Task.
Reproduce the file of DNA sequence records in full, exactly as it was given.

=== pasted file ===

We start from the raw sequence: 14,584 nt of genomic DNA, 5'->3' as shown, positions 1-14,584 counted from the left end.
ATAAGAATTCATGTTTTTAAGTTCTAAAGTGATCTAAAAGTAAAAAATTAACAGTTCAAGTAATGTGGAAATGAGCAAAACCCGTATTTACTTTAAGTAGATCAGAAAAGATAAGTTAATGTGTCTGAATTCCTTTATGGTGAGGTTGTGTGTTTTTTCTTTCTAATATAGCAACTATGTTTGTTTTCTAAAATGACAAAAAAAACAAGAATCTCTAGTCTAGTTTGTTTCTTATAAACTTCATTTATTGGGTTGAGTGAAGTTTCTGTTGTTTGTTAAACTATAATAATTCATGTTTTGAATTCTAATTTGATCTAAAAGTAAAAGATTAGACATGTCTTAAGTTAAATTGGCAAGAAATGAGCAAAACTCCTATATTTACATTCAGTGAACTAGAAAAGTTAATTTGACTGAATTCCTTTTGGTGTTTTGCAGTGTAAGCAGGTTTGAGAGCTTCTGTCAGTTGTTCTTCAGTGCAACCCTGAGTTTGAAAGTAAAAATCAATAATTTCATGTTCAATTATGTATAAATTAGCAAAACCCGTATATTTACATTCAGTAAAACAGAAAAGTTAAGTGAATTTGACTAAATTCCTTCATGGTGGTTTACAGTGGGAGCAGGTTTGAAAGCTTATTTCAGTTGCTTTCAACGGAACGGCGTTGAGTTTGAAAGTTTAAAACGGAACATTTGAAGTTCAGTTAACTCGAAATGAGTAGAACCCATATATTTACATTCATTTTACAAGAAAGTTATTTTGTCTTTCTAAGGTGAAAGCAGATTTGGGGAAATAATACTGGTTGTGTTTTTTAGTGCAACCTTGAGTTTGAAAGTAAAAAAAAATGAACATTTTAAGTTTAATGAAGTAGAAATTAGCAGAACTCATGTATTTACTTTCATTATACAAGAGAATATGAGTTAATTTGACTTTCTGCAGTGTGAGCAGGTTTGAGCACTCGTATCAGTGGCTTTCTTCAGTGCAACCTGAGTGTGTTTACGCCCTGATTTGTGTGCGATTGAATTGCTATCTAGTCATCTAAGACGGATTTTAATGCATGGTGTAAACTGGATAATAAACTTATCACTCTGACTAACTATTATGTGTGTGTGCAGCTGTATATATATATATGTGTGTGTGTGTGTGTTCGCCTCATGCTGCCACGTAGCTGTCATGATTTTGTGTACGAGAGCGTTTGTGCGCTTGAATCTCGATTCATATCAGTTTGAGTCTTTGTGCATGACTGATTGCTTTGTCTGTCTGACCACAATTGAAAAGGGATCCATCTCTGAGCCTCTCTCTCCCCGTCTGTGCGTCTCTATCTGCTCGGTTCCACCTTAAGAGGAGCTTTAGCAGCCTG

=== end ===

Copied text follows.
We start from the raw sequence: 14,584 nt of genomic DNA, 5'->3' as shown, positions 1-14,584 counted from the left end.
ATAAGAATTCATGTTTTTAAGTTCTAAAGTGATCTAAAAGTAAAAAATTAACAGTTCAAGTAATGTGGAAATGAGCAAAACCCGTATTTACTTTAAGTAGATCAGAAAAGATAAGTTAATGTGTCTGAATTCCTTTATGGTGAGGTTGTGTGTTTTTTCTTTCTAATATAGCAACTATGTTTGTTTTCTAAAATGACAAAAAAAACAAGAATCTCTAGTCTAGTTTGTTTCTTATAAACTTCATTTATTGGGTTGAGTGAAGTTTCTGTTGTTTGTTAAACTATAATAATTCATGTTTTGAATTCTAATTTGATCTAAAAGTAAAAGATTAGACATGTCTTAAGTTAAATTGGCAAGAAATGAGCAAAACTCCTATATTTACATTCAGTGAACTAGAAAAGTTAATTTGACTGAATTCCTTTTGGTGTTTTGCAGTGTAAGCAGGTTTGAGAGCTTCTGTCAGTTGTTCTTCAGTGCAACCCTGAGTTTGAAAGTAAAAATCAATAATTTCATGTTCAATTATGTATAAATTAGCAAAACCCGTATATTTACATTCAGTAAAACAGAAAAGTTAAGTGAATTTGACTAAATTCCTTCATGGTGGTTTACAGTGGGAGCAGGTTTGAAAGCTTATTTCAGTTGCTTTCAACGGAACGGCGTTGAGTTTGAAAGTTTAAAACGGAACATTTGAAGTTCAGTTAACTCGAAATGAGTAGAACCCATATATTTACATTCATTTTACAAGAAAGTTATTTTGTCTTTCTAAGGTGAAAGCAGATTTGGGGAAATAATACTGGTTGTGTTTTTTAGTGCAACCTTGAGTTTGAAAGTAAAAAAAAATGAACATTTTAAGTTTAATGAAGTAGAAATTAGCAGAACTCATGTATTTACTTTCATTATACAAGAGAATATGAGTTAATTTGACTTTCTGCAGTGTGAGCAGGTTTGAGCACTCGTATCAGTGGCTTTCTTCAGTGCAACCTGAGTGTGTTTACGCCCTGATTTGTGTGCGATTGAATTGCTATCTAGTCATCTAAGACGGATTTTAATGCATGGTGTAAACTGGATAATAAACTTATCACTCTGACTAACTATTATGTGTGTGTGCAGCTGTATATATATATATGTGTGTGTGTGTGTGTTCGCCTCATGCTGCCACGTAGCTGTCATGATTTTGTGTACGAGAGCGTTTGTGCGCTTGAATCTCGATTCATATCAGTTTGAGTCTTTGTGCATGACTGATTGCTTTGTCTGTCTGACCACAATTGAAAAGGGATCCATCTCTGAGCCTCTCTCTCCCCGTCTGTGCGTCTCTATCTGCTCGGTTCCACCTTAAGAGGAGCTTTAGCAGCCTG